Toronto is mulling over the idea of offering only diet (meaning aspartame laced) drinks in high school vending machines. There are good intentions here - the school board wants to limit students' exposure to high caloried glorified corn syrup (otherwise known as pop). Of course, once those good intentions come up against corporate sponsors (Coke and Pepsi), all bets are off and stupid self-serving ideas seep in.
Aspartame is not the answer. Not only are there lingering health questions tied to the products, there is also the simple fact that a substance 150 times sweeter than sugar actually makes a person crave more sweets (and my nutritionist thinks I don't listen to her). When you think about it, it's not that surprising - how many people do you know that really lose weight drinking 'diet' pop?
As for the health issues, here is a list of illnesses that have been associated with aspartame: brain tumors, multiple sclerosis, epilepsy, chronic fatigue syndrome, parkinson's disease, alzheimer's, mental retardation, lymphoma, birth defects, fibromyalgia, and diabetes. While I already knew about a few of them before today (apparently the rate of MS among female office workers is off the charts), there were some surprises. And yet this stuff is considered safe for human consumption.
So what is the solution? Fruit juice? Not really. Contrary to what they tell you in the commercials, drinking a bottle of fruit juice is not the equivalent of eating so much fruit. What you really get is all the sugar, some of the nutrients and almost none of the fibre you get from eating fruit. Furthermore, because of its concentrated nature, you are consuming far more of those sugars in one sitting than you really should. Before fruit juices are considered, they really must also look at portion control and reducing the size of the packaging. A half litre of orange juice in a sitting just isn't that good for you.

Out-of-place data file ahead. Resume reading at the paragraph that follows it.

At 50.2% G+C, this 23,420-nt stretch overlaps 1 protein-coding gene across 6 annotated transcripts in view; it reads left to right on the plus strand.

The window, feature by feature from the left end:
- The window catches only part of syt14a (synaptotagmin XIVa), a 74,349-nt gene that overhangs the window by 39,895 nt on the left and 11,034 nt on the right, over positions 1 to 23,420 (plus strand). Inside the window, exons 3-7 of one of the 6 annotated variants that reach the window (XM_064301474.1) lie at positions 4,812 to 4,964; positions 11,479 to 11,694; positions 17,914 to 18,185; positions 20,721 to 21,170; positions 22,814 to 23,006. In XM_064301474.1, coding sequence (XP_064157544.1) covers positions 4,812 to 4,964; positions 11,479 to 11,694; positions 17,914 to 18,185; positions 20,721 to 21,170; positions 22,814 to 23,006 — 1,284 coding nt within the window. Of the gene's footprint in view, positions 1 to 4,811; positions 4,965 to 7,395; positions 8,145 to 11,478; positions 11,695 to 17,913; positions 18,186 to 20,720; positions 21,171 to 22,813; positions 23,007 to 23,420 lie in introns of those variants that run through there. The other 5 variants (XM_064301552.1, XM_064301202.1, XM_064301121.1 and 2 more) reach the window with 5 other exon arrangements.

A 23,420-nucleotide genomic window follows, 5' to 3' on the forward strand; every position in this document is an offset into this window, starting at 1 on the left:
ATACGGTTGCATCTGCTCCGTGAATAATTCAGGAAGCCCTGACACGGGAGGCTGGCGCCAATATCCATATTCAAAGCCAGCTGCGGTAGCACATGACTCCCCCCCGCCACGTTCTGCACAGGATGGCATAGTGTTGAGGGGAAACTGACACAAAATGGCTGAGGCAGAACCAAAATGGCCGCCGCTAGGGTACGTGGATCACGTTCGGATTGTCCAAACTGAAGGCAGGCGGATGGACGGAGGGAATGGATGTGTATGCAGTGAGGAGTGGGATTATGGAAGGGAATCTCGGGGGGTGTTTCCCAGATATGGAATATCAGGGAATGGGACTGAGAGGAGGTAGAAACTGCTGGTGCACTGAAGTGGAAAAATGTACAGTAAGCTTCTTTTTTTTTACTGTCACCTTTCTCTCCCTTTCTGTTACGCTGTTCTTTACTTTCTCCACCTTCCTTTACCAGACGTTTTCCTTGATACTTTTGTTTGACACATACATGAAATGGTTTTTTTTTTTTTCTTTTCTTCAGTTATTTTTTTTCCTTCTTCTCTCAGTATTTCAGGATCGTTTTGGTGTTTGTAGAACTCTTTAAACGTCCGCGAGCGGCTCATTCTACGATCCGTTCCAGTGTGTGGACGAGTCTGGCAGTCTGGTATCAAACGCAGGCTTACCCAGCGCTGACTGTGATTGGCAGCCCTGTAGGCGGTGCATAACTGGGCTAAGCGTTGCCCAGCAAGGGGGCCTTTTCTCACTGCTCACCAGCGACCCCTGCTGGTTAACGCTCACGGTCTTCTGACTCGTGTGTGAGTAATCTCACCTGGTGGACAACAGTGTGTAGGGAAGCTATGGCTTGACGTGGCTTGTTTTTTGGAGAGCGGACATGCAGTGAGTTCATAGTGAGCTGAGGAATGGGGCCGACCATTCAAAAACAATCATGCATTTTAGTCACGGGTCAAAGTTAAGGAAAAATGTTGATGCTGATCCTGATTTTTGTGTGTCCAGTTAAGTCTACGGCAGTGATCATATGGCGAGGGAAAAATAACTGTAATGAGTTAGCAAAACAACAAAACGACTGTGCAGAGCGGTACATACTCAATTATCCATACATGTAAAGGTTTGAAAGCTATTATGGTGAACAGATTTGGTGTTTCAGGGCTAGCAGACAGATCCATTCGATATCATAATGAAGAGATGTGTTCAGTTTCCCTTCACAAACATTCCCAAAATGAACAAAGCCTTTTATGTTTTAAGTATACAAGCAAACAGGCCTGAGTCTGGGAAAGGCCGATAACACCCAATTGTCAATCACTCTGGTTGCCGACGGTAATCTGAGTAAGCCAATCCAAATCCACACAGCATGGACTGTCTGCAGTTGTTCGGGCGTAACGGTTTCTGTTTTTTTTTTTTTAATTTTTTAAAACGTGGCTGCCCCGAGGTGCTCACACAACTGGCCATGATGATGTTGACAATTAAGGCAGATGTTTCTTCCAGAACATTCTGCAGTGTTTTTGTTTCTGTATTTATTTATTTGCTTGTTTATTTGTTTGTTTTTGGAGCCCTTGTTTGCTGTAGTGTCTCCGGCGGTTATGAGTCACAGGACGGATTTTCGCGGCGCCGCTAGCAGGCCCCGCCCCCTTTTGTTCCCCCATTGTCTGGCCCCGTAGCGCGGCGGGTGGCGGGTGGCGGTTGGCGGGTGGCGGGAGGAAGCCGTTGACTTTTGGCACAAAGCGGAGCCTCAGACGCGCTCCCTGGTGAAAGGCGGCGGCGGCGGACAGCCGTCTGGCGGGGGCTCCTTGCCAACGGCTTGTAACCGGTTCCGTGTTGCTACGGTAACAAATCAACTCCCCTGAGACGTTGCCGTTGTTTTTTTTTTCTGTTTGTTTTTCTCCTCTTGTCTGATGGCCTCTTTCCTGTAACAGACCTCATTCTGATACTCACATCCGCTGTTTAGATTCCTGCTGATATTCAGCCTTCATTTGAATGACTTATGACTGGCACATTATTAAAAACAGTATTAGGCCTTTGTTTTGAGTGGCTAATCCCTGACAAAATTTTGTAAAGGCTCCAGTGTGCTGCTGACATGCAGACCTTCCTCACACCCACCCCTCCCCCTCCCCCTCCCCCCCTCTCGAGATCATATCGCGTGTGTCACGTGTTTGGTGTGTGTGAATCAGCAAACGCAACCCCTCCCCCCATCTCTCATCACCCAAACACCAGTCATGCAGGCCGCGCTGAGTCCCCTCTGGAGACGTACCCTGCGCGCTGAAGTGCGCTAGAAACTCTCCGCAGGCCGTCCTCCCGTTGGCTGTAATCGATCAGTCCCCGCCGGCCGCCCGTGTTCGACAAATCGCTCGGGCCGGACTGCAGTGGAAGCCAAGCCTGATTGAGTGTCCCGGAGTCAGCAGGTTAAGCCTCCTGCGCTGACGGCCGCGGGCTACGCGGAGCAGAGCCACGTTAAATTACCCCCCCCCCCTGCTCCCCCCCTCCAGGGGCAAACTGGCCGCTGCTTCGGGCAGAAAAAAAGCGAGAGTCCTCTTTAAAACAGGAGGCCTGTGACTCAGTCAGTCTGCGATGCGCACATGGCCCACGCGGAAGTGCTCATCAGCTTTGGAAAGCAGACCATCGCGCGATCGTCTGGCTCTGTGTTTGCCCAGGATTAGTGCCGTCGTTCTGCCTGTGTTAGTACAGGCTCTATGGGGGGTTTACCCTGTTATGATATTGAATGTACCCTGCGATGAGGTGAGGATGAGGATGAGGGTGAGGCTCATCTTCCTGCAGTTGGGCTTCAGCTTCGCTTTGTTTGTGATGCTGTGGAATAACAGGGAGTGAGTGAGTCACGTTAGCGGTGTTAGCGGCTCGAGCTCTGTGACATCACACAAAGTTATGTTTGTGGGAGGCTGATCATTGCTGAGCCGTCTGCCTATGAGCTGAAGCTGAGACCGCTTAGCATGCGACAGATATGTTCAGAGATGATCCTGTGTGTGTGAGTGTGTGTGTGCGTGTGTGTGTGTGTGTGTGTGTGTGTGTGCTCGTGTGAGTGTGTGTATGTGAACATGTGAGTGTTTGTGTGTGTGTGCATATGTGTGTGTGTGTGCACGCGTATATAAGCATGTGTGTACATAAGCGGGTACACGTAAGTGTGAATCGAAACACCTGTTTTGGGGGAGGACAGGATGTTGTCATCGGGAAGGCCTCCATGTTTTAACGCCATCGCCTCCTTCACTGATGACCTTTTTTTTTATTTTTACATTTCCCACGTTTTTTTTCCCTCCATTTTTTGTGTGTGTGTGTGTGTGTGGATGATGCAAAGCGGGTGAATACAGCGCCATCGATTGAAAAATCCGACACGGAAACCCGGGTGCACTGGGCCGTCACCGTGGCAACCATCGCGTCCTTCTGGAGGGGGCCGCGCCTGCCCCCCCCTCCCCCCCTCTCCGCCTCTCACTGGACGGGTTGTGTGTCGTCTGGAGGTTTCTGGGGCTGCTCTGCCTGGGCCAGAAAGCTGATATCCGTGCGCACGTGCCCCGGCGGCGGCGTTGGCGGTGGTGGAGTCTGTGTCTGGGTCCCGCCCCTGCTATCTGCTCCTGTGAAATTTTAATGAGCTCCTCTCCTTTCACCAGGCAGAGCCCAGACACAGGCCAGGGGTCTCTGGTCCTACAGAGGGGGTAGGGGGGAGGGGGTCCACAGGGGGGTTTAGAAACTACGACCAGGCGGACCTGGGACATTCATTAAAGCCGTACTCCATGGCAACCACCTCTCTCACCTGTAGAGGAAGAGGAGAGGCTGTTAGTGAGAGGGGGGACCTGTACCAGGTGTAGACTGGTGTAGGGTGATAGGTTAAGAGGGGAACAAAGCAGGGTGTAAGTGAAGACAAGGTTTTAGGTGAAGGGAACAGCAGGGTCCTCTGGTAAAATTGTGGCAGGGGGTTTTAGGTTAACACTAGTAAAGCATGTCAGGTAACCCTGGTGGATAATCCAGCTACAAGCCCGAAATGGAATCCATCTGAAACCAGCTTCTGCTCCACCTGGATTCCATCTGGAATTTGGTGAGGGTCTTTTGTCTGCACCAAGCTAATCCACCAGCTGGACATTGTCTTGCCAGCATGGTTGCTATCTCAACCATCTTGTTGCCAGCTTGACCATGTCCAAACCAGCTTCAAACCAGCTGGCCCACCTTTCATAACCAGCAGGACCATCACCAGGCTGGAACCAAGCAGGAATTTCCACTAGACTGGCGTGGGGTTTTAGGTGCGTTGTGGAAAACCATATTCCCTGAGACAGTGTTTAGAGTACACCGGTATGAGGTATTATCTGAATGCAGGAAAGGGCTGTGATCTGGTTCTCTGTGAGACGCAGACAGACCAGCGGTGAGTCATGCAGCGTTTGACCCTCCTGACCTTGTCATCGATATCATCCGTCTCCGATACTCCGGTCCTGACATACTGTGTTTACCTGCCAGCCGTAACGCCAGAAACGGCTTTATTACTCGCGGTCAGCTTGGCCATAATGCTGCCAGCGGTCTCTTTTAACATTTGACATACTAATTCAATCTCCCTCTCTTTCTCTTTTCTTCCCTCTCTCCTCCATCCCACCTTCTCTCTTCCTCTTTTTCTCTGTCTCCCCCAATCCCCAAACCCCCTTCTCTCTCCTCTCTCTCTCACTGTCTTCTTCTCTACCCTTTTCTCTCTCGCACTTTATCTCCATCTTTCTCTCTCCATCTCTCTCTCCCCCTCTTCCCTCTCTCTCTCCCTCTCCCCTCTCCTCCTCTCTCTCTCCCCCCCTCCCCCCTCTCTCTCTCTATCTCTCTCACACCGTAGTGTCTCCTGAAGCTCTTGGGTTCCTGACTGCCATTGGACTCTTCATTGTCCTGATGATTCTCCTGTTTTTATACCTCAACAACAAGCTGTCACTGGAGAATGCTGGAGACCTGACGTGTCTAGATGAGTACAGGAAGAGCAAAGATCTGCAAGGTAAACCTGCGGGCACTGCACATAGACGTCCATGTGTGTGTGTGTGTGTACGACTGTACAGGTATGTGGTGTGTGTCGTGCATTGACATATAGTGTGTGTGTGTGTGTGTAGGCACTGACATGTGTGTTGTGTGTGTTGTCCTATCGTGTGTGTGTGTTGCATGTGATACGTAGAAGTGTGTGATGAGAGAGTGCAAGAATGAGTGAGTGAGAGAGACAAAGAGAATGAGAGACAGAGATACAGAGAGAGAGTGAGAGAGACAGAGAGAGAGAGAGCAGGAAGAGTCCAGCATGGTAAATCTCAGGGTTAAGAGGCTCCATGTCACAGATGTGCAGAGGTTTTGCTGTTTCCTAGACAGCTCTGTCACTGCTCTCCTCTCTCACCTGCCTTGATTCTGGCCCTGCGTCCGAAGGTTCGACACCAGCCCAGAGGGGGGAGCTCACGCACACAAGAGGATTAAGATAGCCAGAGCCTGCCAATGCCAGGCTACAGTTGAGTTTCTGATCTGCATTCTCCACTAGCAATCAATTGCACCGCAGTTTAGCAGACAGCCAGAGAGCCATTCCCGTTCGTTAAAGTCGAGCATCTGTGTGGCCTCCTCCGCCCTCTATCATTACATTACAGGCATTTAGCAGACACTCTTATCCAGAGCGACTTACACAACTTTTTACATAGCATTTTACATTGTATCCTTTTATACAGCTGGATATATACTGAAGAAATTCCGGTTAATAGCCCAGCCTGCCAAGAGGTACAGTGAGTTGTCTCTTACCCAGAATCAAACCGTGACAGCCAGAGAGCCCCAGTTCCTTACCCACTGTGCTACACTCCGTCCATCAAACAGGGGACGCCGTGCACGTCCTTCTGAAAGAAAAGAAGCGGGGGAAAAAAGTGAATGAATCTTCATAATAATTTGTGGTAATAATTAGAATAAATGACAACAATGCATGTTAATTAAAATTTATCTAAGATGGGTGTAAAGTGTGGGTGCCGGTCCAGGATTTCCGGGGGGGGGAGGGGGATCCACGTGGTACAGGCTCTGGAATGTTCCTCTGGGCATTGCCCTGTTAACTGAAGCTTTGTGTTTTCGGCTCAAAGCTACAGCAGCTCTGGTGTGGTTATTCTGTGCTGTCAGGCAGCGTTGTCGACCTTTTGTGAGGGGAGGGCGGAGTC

Water? Yup, but not in those nasty plastic bottles. If the school board was truly interested in their students' health, they should probably offer free stainless steel water bottles and put a tap beside every water fountain so the students can fill them when they want. Tap water is no worse than what you find in the plastic bottles. In fact, in the case of Aquafina (Pepsi's water) and Dasani (Coke's water), that's all you're getting (read the label if you think I'm wrong and realize that those 'municipal sources' are the same sources you tap when you get a glass of water in the kitchen, only wrapped in plastic).
I don't know what the solution is. Personally, I figure if they keep the vending machine, they should keep all the options available, even normal pop. What I would like to see most is a huge reduction in portion sizes. Do you realize that the child size pop served in most fast food joints is bigger than size of pop they served to adults in restaurants in the 50's? Remember how much smaller cans were in the 80's? I say offer the drinks but drop the sizes to something a little more manageable.
While we're on the topic of drinks, I would like to burst one bubble (it's a pet peeve). So-called "flavoured water". I know, you feel real good because look at all the water you're drinking. Isn't that great? No. You're just drinking watered down juice or uncarbonated pop. Would you let your kids go around drinking kool-aid all the time? I didn't think so. So why is it okay for adults to break out the drink crystals every time they want a drink of water?
It's not really the product I am opposed to. I spent a large part of my adult life drinking sugared pops so I'm not in a great position to criticize what people want to drink. Besides, if an adult wants to drink juice drinks all day, he or she should be able to. It's the marketing that offends me. I hate the fact that these concoctions are marketed as being the same as having a glass of water, which they aren't. By the logic these companies use, we're all just water drinkers. I mean, what is coffee if not just flavoured water? Beer? Tea? Argh!